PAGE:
Billy Porter and Rachel Brosnahan have both brought outsider characters to the center of the Emmy conversation. On FX’s “Pose,” Porter plays Pray Tell, a gay
man with AIDS who acts as a mentor to a community of transgender women in New York City’s raucous drag ball scene. In the second season of Amazon’s “The Marvelous Mrs. Maisel,” last year’s Emmy winner Rachel Brosnahan sees her character’s commitment to stand-up comedy deepen.
Billy Porter: It’s so exciting to just be in your presence — this new generation of whatever it is that we’re doing. We both have shows where New York City is a character. Mine in the ’80s. Yours is in the late ’50s?
Rachel Brosnahan: We started in 1958. New York has changed a ton since the 1950s. For one, people don’t dress like that anymore.
BP: Oh, my God, those gloves. The clothes on your show, the styling.
RB: Costume fittings are one of my favorite parts. But shooting in New York has been incredible. It feels like you’re time-traveling.
BP: We have to change the cars.
RB: When we start shooting outside, no one cares what we’re shooting. They all want to take pictures with the vintage cars. It can feel like we went into a time machine. But you lived in New York in the ’80s?
BP: Well, I started coming to New York City in ’87.
RB: How do you feel it’s changed?
BP: 42nd Street has become Disneyland. Obviously it’s better, but I sometimes miss the grit. I came out as gay in ’85. It was the middle of the AIDS crisis. I started coming to New York in 1987, from Pittsburgh. And did my first Broadway show, “Miss Saigon,” in ’91. It was a dark, dark time. We were living through a plague. And it was a group of people that nobody cared about. But the great part about it was — and I think this is what infuses the show — choosing life anyway is such a powerful thing. You can’t have a testimony unless you have a test.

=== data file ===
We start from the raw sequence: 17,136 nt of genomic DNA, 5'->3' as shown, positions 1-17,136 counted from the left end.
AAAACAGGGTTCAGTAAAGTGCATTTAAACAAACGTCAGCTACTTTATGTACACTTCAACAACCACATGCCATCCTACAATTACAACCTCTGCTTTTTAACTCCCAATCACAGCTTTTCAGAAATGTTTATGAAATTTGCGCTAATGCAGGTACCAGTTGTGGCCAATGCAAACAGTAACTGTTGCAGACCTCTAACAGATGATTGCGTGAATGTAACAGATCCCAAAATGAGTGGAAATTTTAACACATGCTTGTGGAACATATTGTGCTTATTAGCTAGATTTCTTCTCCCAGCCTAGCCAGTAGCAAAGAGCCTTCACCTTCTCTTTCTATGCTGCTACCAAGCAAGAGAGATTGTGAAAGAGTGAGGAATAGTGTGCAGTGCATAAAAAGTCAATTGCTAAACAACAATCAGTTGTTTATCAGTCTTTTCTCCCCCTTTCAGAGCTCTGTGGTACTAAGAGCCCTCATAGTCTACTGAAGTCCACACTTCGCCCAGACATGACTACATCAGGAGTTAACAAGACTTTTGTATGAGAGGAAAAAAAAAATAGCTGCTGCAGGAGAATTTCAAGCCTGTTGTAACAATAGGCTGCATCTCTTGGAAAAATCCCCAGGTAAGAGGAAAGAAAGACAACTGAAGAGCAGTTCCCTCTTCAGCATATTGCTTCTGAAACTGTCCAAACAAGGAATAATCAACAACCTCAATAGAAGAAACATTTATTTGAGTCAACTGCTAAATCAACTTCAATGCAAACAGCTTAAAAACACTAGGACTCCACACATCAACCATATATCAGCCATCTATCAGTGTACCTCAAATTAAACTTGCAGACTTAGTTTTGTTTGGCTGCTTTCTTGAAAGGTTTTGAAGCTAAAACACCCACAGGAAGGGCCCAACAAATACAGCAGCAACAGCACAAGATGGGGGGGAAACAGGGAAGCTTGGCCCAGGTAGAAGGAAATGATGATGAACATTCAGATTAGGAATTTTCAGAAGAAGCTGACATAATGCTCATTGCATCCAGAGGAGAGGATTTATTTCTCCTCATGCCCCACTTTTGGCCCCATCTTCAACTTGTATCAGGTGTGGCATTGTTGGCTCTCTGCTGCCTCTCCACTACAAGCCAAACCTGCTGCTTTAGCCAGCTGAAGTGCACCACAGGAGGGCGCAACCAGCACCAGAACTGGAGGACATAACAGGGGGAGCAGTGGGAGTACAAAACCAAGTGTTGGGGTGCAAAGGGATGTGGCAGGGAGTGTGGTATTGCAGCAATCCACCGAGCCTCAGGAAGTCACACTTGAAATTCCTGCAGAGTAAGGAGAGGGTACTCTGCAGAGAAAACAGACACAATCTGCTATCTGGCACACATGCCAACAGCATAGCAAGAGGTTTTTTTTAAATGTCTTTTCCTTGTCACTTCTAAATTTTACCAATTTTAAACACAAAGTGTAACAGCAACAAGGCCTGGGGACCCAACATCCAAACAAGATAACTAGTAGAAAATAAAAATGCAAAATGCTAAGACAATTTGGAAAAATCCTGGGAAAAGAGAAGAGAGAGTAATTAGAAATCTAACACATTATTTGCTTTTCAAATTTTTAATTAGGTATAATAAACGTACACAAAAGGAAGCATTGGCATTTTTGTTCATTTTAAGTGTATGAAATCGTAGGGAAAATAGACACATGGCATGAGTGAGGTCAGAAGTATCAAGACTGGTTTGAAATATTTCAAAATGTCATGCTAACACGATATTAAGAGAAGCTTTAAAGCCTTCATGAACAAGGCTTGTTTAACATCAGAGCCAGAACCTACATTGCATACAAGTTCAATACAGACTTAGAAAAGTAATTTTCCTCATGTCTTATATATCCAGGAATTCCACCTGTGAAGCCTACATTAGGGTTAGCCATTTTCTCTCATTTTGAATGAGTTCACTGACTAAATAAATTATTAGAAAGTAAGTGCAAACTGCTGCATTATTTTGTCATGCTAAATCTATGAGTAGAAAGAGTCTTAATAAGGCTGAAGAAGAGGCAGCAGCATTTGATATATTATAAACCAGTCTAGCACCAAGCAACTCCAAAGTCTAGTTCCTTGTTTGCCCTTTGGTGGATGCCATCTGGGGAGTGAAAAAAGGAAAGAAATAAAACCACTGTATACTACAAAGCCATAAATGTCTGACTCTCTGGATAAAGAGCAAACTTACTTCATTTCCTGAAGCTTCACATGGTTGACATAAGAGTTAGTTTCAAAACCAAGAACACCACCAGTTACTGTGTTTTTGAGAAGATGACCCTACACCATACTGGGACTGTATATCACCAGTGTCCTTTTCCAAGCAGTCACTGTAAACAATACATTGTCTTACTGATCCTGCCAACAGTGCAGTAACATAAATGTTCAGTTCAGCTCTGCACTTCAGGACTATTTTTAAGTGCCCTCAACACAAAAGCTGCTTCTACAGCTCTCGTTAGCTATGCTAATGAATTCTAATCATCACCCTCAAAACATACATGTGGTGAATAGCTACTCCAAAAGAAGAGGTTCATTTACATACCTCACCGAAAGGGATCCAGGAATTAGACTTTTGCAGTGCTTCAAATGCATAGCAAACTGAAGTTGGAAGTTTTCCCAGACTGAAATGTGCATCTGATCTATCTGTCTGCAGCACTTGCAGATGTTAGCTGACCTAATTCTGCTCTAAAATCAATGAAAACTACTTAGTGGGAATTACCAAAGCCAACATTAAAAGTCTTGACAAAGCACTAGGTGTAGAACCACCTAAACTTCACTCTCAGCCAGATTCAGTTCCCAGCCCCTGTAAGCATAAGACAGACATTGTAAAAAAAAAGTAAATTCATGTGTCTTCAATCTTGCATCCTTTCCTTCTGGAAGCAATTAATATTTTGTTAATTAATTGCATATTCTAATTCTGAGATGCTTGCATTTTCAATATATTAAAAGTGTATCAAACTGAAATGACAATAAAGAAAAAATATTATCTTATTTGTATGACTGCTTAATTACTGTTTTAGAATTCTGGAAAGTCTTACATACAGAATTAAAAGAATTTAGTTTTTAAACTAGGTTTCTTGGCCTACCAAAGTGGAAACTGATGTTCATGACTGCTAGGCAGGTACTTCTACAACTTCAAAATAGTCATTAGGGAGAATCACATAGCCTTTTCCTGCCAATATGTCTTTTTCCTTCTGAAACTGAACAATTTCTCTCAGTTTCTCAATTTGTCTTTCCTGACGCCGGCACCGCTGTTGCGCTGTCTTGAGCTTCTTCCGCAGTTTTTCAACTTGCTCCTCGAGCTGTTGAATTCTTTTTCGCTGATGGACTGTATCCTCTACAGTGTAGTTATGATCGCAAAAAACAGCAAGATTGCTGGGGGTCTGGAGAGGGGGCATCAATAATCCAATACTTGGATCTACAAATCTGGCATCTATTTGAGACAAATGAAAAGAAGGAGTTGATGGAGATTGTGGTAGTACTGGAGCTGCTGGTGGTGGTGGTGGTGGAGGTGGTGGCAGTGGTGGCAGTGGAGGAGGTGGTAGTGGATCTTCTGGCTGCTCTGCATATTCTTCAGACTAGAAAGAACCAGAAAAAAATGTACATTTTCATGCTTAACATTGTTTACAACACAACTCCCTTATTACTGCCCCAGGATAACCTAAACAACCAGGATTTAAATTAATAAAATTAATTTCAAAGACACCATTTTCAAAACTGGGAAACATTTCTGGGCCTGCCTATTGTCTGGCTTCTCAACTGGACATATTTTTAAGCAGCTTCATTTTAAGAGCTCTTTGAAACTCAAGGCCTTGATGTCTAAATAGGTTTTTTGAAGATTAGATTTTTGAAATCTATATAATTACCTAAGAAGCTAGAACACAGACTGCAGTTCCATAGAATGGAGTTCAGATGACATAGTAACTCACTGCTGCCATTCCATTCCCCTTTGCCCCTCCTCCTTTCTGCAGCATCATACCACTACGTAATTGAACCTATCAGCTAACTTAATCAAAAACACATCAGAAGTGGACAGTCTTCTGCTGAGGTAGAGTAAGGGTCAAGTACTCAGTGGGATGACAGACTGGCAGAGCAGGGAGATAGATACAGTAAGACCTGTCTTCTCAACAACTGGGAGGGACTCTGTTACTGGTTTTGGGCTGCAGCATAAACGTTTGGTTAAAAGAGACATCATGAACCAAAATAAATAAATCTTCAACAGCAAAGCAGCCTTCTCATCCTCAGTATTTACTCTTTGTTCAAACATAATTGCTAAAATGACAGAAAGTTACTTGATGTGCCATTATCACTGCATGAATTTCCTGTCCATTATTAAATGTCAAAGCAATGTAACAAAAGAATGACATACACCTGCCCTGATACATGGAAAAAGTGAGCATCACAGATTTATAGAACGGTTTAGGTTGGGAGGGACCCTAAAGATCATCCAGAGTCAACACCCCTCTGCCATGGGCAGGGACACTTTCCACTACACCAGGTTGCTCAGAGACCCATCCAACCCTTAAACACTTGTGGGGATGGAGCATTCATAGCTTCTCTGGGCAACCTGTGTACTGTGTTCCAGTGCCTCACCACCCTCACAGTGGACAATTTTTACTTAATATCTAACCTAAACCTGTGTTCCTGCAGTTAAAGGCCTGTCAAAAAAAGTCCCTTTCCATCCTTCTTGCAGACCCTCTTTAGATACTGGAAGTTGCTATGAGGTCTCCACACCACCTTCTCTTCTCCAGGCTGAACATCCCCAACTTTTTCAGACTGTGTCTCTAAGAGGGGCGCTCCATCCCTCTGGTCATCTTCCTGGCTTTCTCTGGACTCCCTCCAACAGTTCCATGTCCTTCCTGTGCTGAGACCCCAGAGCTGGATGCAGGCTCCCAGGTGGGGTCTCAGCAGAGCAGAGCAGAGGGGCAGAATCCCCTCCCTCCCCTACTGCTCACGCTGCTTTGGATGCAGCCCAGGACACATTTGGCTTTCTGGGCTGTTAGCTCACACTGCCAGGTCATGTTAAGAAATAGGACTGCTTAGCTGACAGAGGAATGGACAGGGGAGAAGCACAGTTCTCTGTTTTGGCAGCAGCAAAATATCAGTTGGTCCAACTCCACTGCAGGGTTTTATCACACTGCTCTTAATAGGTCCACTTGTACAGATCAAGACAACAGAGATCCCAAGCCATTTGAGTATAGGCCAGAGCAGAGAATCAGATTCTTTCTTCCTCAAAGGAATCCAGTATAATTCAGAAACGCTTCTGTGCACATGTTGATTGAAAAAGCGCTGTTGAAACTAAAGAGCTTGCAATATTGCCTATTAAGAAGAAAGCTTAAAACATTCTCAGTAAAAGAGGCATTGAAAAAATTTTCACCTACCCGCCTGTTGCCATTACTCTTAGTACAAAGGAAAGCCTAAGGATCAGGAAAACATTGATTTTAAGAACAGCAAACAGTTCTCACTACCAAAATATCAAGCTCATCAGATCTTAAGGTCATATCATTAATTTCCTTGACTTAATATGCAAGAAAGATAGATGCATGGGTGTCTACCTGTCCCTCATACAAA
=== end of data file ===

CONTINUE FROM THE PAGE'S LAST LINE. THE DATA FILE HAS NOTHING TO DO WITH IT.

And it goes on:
RB: You’re working with so many actors for whom this is a breakout role. Do you feel like an authority on set?
BP: It’s special to be in a position where I can be the daddy. I was always the youngest, and you will learn one day that changes. You wake up and you’re not the youngest anymore. I enjoy it because I have lived and I do have something to say.
I want to talk with you about the rhythms of both of our shows. There’s a musical component.
RB: A heightened reality.
BP: The spitfire rhythm of the text — for me watching it, it gets me right into it.
RB: That’s Amy Sherman-Palladino and Dan Palladino. That is their thing. The reason that everyone talks so fast is because they think that that’s how people talk in real life. We often play music on set. In the pilot, one of the first shots is of Midge walking through Riverside Park. And, much like a musical, to get everyone on the same rhythm, they would play the music. They’d do playback, and we’d all march through Riverside Park together.